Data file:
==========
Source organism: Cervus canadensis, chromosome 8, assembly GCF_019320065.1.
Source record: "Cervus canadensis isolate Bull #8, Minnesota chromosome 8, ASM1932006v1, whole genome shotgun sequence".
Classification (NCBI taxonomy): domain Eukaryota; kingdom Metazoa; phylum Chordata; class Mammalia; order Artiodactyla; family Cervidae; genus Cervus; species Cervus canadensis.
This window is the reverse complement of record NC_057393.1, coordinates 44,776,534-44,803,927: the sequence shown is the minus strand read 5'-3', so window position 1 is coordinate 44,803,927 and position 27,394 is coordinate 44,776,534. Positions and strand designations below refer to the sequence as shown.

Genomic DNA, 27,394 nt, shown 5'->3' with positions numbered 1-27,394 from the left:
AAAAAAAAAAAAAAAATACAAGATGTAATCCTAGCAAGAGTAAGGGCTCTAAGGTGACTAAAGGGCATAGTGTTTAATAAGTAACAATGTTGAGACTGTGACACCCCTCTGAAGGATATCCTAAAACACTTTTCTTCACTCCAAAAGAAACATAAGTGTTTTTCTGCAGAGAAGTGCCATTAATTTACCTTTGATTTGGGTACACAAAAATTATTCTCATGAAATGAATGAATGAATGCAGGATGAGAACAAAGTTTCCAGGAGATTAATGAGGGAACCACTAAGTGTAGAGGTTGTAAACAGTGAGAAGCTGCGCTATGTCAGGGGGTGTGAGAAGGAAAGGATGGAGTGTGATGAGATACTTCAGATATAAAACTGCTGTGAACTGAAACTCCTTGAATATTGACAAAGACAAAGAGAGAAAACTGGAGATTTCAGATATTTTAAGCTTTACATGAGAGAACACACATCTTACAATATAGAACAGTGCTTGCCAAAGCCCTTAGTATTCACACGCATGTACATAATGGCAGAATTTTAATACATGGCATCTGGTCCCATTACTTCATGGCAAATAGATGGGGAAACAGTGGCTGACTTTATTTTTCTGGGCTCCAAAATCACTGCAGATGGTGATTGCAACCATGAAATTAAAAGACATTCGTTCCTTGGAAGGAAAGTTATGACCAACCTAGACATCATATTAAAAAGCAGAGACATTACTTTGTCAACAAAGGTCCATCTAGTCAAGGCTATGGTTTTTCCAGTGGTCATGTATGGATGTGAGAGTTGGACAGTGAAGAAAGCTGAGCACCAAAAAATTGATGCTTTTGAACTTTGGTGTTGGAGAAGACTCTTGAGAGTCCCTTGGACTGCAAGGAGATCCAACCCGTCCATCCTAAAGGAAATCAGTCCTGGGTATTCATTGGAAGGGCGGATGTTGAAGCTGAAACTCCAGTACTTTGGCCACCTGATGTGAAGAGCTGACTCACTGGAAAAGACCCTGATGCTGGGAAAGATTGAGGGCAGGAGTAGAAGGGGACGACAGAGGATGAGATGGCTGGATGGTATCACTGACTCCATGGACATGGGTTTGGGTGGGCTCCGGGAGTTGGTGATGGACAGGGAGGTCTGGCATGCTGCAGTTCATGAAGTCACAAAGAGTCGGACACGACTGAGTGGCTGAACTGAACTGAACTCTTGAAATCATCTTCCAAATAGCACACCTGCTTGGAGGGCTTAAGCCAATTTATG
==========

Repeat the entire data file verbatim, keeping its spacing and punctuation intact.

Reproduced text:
Source organism: Cervus canadensis, chromosome 8, assembly GCF_019320065.1.
Source record: "Cervus canadensis isolate Bull #8, Minnesota chromosome 8, ASM1932006v1, whole genome shotgun sequence".
Classification (NCBI taxonomy): domain Eukaryota; kingdom Metazoa; phylum Chordata; class Mammalia; order Artiodactyla; family Cervidae; genus Cervus; species Cervus canadensis.
This window is the reverse complement of record NC_057393.1, coordinates 44,776,534-44,803,927: the sequence shown is the minus strand read 5'-3', so window position 1 is coordinate 44,803,927 and position 27,394 is coordinate 44,776,534. Positions and strand designations below refer to the sequence as shown.

Genomic DNA, 27,394 nt, shown 5'->3' with positions numbered 1-27,394 from the left:
AAAAAAAAAAAAAAAATACAAGATGTAATCCTAGCAAGAGTAAGGGCTCTAAGGTGACTAAAGGGCATAGTGTTTAATAAGTAACAATGTTGAGACTGTGACACCCCTCTGAAGGATATCCTAAAACACTTTTCTTCACTCCAAAAGAAACATAAGTGTTTTTCTGCAGAGAAGTGCCATTAATTTACCTTTGATTTGGGTACACAAAAATTATTCTCATGAAATGAATGAATGAATGCAGGATGAGAACAAAGTTTCCAGGAGATTAATGAGGGAACCACTAAGTGTAGAGGTTGTAAACAGTGAGAAGCTGCGCTATGTCAGGGGGTGTGAGAAGGAAAGGATGGAGTGTGATGAGATACTTCAGATATAAAACTGCTGTGAACTGAAACTCCTTGAATATTGACAAAGACAAAGAGAGAAAACTGGAGATTTCAGATATTTTAAGCTTTACATGAGAGAACACACATCTTACAATATAGAACAGTGCTTGCCAAAGCCCTTAGTATTCACACGCATGTACATAATGGCAGAATTTTAATACATGGCATCTGGTCCCATTACTTCATGGCAAATAGATGGGGAAACAGTGGCTGACTTTATTTTTCTGGGCTCCAAAATCACTGCAGATGGTGATTGCAACCATGAAATTAAAAGACATTCGTTCCTTGGAAGGAAAGTTATGACCAACCTAGACATCATATTAAAAAGCAGAGACATTACTTTGTCAACAAAGGTCCATCTAGTCAAGGCTATGGTTTTTCCAGTGGTCATGTATGGATGTGAGAGTTGGACAGTGAAGAAAGCTGAGCACCAAAAAATTGATGCTTTTGAACTTTGGTGTTGGAGAAGACTCTTGAGAGTCCCTTGGACTGCAAGGAGATCCAACCCGTCCATCCTAAAGGAAATCAGTCCTGGGTATTCATTGGAAGGGCGGATGTTGAAGCTGAAACTCCAGTACTTTGGCCACCTGATGTGAAGAGCTGACTCACTGGAAAAGACCCTGATGCTGGGAAAGATTGAGGGCAGGAGTAGAAGGGGACGACAGAGGATGAGATGGCTGGATGGTATCACTGACTCCATGGACATGGGTTTGGGTGGGCTCCGGGAGTTGGTGATGGACAGGGAGGTCTGGCATGCTGCAGTTCATGAAGTCACAAAGAGTCGGACACGACTGAGTGGCTGAACTGAACTGAACTCTTGAAATCATCTTCCAAATAGCACACCTGCTTGGAGGGCTTAAGCCAATTTATG